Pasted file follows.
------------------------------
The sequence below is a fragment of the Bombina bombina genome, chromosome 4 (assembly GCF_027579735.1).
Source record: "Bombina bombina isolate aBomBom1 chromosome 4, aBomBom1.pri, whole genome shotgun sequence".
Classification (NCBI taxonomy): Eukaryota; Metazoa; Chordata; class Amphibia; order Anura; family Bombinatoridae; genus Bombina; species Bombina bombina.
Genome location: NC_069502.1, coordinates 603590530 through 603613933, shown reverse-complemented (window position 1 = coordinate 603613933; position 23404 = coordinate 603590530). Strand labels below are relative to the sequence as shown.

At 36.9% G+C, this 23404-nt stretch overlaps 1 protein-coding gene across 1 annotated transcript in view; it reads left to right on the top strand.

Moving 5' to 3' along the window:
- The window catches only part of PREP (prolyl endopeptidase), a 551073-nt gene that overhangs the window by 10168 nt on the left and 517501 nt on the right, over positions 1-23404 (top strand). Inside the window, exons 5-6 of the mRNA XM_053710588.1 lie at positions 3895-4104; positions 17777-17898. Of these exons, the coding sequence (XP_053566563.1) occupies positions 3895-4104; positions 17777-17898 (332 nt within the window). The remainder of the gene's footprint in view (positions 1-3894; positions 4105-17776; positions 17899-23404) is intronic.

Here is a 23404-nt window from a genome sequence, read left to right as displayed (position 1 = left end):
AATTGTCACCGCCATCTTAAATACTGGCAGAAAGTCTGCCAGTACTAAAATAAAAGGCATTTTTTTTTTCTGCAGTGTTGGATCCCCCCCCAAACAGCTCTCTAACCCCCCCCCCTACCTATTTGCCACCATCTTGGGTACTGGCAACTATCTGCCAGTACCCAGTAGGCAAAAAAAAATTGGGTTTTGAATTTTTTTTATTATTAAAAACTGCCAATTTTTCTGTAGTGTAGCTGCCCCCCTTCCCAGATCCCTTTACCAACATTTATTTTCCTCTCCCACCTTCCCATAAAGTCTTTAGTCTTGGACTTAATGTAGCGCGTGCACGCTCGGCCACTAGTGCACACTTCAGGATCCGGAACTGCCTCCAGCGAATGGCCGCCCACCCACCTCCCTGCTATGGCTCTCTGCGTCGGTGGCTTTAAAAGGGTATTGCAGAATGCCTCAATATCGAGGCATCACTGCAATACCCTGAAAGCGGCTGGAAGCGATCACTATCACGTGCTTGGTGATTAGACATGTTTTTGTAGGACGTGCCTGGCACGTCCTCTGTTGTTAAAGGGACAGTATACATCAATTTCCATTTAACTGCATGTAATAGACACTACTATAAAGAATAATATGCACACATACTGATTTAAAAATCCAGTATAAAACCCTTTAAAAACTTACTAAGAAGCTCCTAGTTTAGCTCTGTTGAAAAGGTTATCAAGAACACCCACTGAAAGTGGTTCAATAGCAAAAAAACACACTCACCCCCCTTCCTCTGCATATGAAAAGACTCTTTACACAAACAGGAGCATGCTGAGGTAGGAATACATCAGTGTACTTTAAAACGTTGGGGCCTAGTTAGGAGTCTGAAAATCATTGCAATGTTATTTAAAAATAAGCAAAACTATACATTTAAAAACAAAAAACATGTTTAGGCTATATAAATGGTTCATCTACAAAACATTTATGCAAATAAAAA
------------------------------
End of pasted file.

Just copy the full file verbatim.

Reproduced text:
The sequence below is a fragment of the Bombina bombina genome, chromosome 4 (assembly GCF_027579735.1).
Source record: "Bombina bombina isolate aBomBom1 chromosome 4, aBomBom1.pri, whole genome shotgun sequence".
Classification (NCBI taxonomy): Eukaryota; Metazoa; Chordata; class Amphibia; order Anura; family Bombinatoridae; genus Bombina; species Bombina bombina.
Genome location: NC_069502.1, coordinates 603590530 through 603613933, shown reverse-complemented (window position 1 = coordinate 603613933; position 23404 = coordinate 603590530). Strand labels below are relative to the sequence as shown.

At 36.9% G+C, this 23404-nt stretch overlaps 1 protein-coding gene across 1 annotated transcript in view; it reads left to right on the top strand.

Moving 5' to 3' along the window:
- The window catches only part of PREP (prolyl endopeptidase), a 551073-nt gene that overhangs the window by 10168 nt on the left and 517501 nt on the right, over positions 1-23404 (top strand). Inside the window, exons 5-6 of the mRNA XM_053710588.1 lie at positions 3895-4104; positions 17777-17898. Of these exons, the coding sequence (XP_053566563.1) occupies positions 3895-4104; positions 17777-17898 (332 nt within the window). The remainder of the gene's footprint in view (positions 1-3894; positions 4105-17776; positions 17899-23404) is intronic.

Here is a 23404-nt window from a genome sequence, read left to right as displayed (position 1 = left end):
AATTGTCACCGCCATCTTAAATACTGGCAGAAAGTCTGCCAGTACTAAAATAAAAGGCATTTTTTTTTTCTGCAGTGTTGGATCCCCCCCCAAACAGCTCTCTAACCCCCCCCCCTACCTATTTGCCACCATCTTGGGTACTGGCAACTATCTGCCAGTACCCAGTAGGCAAAAAAAAATTGGGTTTTGAATTTTTTTTATTATTAAAAACTGCCAATTTTTCTGTAGTGTAGCTGCCCCCCTTCCCAGATCCCTTTACCAACATTTATTTTCCTCTCCCACCTTCCCATAAAGTCTTTAGTCTTGGACTTAATGTAGCGCGTGCACGCTCGGCCACTAGTGCACACTTCAGGATCCGGAACTGCCTCCAGCGAATGGCCGCCCACCCACCTCCCTGCTATGGCTCTCTGCGTCGGTGGCTTTAAAAGGGTATTGCAGAATGCCTCAATATCGAGGCATCACTGCAATACCCTGAAAGCGGCTGGAAGCGATCACTATCACGTGCTTGGTGATTAGACATGTTTTTGTAGGACGTGCCTGGCACGTCCTCTGTTGTTAAAGGGACAGTATACATCAATTTCCATTTAACTGCATGTAATAGACACTACTATAAAGAATAATATGCACACATACTGATTTAAAAATCCAGTATAAAACCCTTTAAAAACTTACTAAGAAGCTCCTAGTTTAGCTCTGTTGAAAAGGTTATCAAGAACACCCACTGAAAGTGGTTCAATAGCAAAAAAACACACTCACCCCCCTTCCTCTGCATATGAAAAGACTCTTTACACAAACAGGAGCATGCTGAGGTAGGAATACATCAGTGTACTTTAAAACGTTGGGGCCTAGTTAGGAGTCTGAAAATCATTGCAATGTTATTTAAAAATAAGCAAAACTATACATTTAAAAACAAAAAACATGTTTAGGCTATATAAATGGTTCATCTACAAAACATTTATGCAAATAAAAA